Ratchet & Clank: Nexus Review
Ratchet and Clank Nexus is yet another reason why Insomniac Games have lost their charm.
When Insomniac Games announced Ratchet and Clank: Nexus, I was intrigued. Having played Tools of Destruction and Crack in Time, I was really hoping that they will fix the series after the underwhelming Full Frontal Assault. But little did we know that Insomniac Games have lost their charm. Ever since Resistance 3, a highly underrated and under-sold PlayStation 3 exclusive was released, Insomniac Games are spirally going down and in a way out of sorts. With underwhelming titles like FUSE, Insomniac Games needs to sit down and think about where they are going. With Nexus, they have literally taken the once popular Ratchet and Clank series to the brink of death.
Ratchet & Clank: Nexus sees Ratchet escorting a perilous criminal Vendra Prog to a detention center but as expected things don’t always go as planned for the furry Lombax. Vendra’s brother Neftin Prog assaults the detention center and manages to get away with his sister. In the process, Ratcher loses two of his closest robot friends, Cronk & Zephyr. Feeling sad as well as frustrated, Ratchet and Clank set out to capture Vendra and her not-so-intimidating brother.
"The story is extremely generic and lacks the deep emotional involvement that we saw in A Crack in Time and Tools of Destruction. On numerous occasions I felt uninspired and could no longer care about the story but still managed to sit out the boredom."
Little do they know that Vendra’s goal is to unite with her distant family, the Nethers, a ghostly community who are natives to the Netherverse. When Vendra awakens The Eye, the leader of the Nethers, Ratchet and Clank once again find themselves saving the universe. The story is extremely generic and lacks the deep emotional involvement that we saw in A Crack in Time and Tools of Destruction. On numerous occasions I felt uninspired and could no longer care about the story but still managed to sit out the boredom.
Platforming, which is one of the core components of the series, is a failure. Most of this has to do with the abysmal level design. Although the developers tried to make the levels more interactive by giving players the ability to create a purple gravity stream between two sections and let Ratchet float through them using the Grav-Tether, it does not make traversing the levels any more enjoyable.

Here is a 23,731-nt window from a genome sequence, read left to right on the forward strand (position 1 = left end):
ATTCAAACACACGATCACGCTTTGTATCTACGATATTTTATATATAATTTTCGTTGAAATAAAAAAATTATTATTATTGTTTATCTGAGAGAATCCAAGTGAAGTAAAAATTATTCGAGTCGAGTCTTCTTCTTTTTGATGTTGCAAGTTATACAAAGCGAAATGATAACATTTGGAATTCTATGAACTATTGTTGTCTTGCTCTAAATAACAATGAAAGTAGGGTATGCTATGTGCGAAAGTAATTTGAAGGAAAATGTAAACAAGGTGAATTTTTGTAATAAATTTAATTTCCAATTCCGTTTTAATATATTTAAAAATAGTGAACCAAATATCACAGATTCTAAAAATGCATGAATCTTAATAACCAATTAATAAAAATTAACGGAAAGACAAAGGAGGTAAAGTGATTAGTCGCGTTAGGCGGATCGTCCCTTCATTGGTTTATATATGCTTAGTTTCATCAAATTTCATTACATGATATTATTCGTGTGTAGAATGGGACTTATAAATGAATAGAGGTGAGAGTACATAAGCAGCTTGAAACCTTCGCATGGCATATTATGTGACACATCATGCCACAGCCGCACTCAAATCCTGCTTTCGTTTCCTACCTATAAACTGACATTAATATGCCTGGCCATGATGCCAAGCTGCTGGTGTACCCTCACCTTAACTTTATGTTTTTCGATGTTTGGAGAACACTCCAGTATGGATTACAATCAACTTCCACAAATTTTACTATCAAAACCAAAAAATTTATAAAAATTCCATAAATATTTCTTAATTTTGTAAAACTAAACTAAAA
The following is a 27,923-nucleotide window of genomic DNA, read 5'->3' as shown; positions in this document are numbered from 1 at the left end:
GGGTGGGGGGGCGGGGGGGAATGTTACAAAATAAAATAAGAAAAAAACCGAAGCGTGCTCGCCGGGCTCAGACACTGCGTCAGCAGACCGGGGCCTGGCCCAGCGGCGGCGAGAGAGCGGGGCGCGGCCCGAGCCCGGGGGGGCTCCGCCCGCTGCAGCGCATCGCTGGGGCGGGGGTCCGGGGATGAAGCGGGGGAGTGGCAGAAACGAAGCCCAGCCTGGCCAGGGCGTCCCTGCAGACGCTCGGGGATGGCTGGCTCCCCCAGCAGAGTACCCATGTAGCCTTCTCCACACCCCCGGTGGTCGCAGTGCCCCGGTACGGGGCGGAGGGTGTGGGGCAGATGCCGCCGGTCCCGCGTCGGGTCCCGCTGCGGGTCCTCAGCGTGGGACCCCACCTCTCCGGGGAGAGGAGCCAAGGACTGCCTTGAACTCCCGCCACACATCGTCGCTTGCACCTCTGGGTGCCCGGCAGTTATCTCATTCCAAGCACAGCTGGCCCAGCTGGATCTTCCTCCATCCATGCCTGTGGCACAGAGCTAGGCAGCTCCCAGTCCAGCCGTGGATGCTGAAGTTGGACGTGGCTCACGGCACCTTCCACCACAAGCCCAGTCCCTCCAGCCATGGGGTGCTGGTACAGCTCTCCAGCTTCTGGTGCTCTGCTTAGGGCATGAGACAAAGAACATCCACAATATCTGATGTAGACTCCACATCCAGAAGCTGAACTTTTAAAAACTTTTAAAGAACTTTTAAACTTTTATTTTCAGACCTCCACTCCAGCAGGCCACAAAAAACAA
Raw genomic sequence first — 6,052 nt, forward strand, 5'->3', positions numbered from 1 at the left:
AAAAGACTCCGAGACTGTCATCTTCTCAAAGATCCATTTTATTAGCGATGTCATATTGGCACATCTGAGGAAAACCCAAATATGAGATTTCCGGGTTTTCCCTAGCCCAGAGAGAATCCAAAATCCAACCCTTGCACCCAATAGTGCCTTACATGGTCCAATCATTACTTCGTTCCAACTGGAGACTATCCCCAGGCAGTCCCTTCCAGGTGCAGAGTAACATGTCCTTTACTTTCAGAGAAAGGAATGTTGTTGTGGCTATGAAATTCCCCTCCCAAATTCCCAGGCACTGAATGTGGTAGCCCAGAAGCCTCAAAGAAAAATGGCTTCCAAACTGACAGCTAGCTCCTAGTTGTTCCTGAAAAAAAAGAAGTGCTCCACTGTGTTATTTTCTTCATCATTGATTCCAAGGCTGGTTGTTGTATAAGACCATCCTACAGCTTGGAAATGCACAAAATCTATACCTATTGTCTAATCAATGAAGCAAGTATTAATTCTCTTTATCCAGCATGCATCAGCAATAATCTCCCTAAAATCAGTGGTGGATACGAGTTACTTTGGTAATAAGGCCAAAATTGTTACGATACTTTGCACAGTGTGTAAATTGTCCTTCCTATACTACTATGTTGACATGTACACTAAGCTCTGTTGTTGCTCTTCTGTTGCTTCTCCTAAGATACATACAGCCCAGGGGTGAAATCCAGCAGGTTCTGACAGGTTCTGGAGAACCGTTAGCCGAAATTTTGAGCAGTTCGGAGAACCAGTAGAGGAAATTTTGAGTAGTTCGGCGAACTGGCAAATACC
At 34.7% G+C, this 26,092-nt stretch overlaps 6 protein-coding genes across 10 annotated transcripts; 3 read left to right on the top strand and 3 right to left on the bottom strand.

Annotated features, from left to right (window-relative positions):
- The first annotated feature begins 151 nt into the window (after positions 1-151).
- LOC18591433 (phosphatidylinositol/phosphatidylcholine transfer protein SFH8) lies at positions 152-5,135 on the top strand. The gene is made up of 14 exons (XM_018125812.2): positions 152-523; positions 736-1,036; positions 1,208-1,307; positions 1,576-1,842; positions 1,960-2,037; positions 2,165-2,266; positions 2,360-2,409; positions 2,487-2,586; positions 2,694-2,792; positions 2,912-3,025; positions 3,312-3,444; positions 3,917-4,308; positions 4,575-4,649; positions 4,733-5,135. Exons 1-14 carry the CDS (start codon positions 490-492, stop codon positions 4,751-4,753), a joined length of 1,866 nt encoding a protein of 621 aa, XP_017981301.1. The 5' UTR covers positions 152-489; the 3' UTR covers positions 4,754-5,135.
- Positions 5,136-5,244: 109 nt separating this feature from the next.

However, one improvement that I noticed was that levels were bigger in scale compared to the previous games in the series. that means there is more to explore but even this positive is negated by the fewer number of planets in the game. This makes the campaign extremely short and raises questions over its price tag.
"Excellent combat mechanics is something that every game in the series has excelled at. Fortunately Nexus does not put the wrong foot forward in this department."
Players can also take control of Clank in mini puzzles called as rifts. These sections are heavily inspired by Terry Cavanagh’s VVVVVV where Clank can control gravity to manipulate the objects around him. The goal is to lure a Nether out of the rift so that the wall obstructing the player can be destroyed. I found these sections to be a pleasant addition and gave a nice break from the disappointing level design.
Excellent combat mechanics is something that every game in the series has excelled at. Fortunately Nexus does not put the wrong foot forward in this department. Along with classic weapons lik thee Omniblaster, Fusion Grenade and RYNO VII, we also have new ones in the Netherblades and Netherbeast which are a blast to play with. Overall the weapons along with the intriguing gadget system are intact here and I’m glad that Insomniac Games did not mess with it.
The new villainous cast of Vendra Prog and Neftin Prog are disappointing. They are not able to bring the sense of humor and cunning that Dr. Nefarious was known for. Even The Eye, the master of Nethers has no character development whatsoever, and despite being the main villain, gets the least amount of footage.
Ratchet and Clank: Nexus could have been a great game. It has some great vistas, bigger scale and an excellent choice of weapons and gadgets. The single player, though very short, can be extended by completing the arena challenges and exploring the different planets. After you complete the game, a harder Challenge Mode will be unlocked, though one boring run-through was enough for us. Ultimately, Nexus is let down by its underwhelming design choices, a weaker cast of characters and a generic story. Time to reinvent the wheel, Sony.
This game was reviewed on the PlayStation 3.
Striking visuals; combat is as solid as ever; rift mini game is intriguing.
The core experience is very short; story is generic; platforming mechanics are uninspiring; the new villain cast is boring.
After playing Ratchet and Clank games for a decade, Nexus made me question whether this is a fitting end to Insomniac’s PlayStation legacy. Almost everything about this game is uninspiring. For fans of the franchise, this is indeed a time for much worry and sadness.
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